The Picky Eater
When I think about my eating habits as a child, I feel a lot of sympathy towards my Mom.
I was a ‘meat and potata’ girl through and through. I was happy to eat chicken, beef, ham or turkey (un-marinated) with a side of potatoes every day of the week. When the vegetable area of the food pyramid was approached, I was only interested in raw ‘baby’ carrots. If they were cooked, you could not get them anywhere near my mouth. My sister on the other hand was the exact opposite. She would eat absolutely any vegetable but if you tried to get her to eat any form of meat, she would not touch it.
My poor Mom tried everything to get me to eat what she cooked. She tried making me sit at the table until I ate the food in front of me. I was patient. She tried bribing with desserts and treats. I wasn’t interested. She tried sending me to my room without any supper. I was never very hungry. In fact, I was an underweight child so she was concerned to leave with without food for long. In the end she made a variety of dishes to satisfy everyone’s dinner wishes. I don’t know how she did it, but I certainly never gave her enough credit.
When I went away to university, my eating habits remained unchanged. My parents decided to purchase a food plan for my first year of university. It was very kind of them, however, my small university had limited choices. After a month or two of Subway sandwiches, pizza and the odd chicken dinner (if I made it in time), I was forced to experiment a little bit. I started with salads mixed with pasta and the odd stir-fry, without onions and peppers. I discovered that cooked vegetables weren’t so terrible after all. When I decided to cook at home, I even tried making my own stir-fry with vegetables. I was changing. For the remaining 4 years of University I opted not to get a food plan, I truly missed cooking my own meals and was tired of my minimal menu at Nipissing University. Salads became a popular meal choice, and not always mixed with pasta. Cooked vegetables were sometimes beside my meat and potatoes. Something was happening, slowly.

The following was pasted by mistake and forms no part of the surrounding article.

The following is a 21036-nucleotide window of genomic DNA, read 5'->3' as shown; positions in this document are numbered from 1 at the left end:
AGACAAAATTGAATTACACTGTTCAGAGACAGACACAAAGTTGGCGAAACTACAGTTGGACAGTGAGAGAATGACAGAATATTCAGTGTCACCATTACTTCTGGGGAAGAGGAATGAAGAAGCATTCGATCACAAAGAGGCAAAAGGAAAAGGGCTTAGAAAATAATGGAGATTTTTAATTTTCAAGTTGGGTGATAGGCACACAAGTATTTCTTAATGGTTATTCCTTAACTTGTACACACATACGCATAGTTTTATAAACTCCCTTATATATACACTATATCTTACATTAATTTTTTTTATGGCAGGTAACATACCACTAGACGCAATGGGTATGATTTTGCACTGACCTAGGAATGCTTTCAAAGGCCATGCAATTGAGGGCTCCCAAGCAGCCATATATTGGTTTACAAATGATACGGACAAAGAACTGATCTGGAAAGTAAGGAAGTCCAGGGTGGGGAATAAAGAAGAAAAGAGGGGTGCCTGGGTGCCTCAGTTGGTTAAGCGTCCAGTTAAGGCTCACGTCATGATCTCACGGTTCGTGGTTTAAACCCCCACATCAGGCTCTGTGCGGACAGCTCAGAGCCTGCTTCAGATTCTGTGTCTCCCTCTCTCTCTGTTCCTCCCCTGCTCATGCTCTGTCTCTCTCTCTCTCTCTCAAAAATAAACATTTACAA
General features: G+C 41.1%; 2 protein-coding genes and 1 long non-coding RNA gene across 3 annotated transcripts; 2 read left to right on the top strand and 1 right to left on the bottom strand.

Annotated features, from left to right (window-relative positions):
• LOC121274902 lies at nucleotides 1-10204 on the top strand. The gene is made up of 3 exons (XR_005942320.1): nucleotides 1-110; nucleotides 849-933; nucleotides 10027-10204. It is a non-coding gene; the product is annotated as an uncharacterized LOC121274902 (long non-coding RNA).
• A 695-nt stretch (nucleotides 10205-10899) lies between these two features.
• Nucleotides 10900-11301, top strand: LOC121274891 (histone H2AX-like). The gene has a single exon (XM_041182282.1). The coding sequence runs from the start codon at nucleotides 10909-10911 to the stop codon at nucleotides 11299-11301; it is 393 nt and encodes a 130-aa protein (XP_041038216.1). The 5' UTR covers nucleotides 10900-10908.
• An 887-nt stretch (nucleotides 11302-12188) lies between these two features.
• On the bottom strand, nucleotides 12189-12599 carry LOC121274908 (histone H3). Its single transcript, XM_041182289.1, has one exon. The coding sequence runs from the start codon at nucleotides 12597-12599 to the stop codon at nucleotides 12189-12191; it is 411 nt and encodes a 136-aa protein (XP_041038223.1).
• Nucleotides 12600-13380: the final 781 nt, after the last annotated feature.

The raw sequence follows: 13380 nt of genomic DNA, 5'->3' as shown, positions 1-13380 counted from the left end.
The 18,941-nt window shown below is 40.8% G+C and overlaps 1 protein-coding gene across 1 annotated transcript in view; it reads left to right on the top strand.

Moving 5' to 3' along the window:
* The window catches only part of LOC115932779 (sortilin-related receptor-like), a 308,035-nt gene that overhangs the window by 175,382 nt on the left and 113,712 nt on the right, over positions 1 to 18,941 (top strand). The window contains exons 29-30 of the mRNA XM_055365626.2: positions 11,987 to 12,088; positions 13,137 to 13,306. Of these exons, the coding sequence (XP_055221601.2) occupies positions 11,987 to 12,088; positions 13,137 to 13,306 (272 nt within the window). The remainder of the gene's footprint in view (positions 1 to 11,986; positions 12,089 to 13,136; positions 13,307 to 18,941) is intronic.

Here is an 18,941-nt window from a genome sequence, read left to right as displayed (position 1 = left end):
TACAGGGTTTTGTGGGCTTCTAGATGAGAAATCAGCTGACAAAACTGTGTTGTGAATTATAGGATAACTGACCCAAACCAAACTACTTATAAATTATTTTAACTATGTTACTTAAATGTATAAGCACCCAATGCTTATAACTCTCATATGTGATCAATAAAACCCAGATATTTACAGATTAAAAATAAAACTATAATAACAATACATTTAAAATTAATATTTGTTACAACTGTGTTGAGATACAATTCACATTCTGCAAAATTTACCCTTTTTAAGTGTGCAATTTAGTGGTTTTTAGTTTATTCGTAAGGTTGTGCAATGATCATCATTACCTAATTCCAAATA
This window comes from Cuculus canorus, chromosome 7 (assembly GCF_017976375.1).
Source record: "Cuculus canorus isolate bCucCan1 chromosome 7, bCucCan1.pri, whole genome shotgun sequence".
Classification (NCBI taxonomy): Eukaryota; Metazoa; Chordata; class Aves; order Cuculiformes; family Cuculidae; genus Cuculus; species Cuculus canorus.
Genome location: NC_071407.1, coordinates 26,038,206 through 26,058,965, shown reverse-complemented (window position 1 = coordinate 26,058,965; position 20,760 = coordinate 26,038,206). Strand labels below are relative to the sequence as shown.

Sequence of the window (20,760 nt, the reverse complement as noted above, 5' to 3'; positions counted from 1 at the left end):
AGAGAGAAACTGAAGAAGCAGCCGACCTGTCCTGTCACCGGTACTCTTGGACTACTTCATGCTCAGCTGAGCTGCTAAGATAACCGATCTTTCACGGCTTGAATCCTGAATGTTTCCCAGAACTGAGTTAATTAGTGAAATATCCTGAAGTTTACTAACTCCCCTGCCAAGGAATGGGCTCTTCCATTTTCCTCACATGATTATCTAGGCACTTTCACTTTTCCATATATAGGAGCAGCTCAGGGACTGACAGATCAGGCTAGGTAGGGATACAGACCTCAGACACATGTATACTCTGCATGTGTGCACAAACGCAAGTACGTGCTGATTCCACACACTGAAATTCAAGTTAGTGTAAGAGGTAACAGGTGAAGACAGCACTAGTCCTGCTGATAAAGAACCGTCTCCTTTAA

In my last year of university, I was given the opportunity to fly to China to complete a teaching practicum with 19 other students. I was unsure if this was something I should consider, as I had never been much of a traveler. My Dad encouraged me to apply and when I was accepted he shared my excitement in the adventure I had ahead of myself. I think my Mom just shared my anxieties. I am so appreciative of my Dad’s encouragement because that trip changed who I am today and it changed the plan I had created for myself and my future. While in China, I was forced to eat some interesting things or go hungry. I couldn’t starve myself for one month, so I forced myself to experiment and stomach things I wish I hadn’t. I surprised myself. Mushrooms were tasty. Ginger was delicious. Pork hooves were disgusting. Maybe that wasn’t a surprise. Red bean buns were amazing and I discovered that there were more fruits than just apples, bananas and berries. I tried seafood for the first time and loved it. I was approached with deep-fried crickets and beetles but I thought that I had stretched my palette enough for one trip.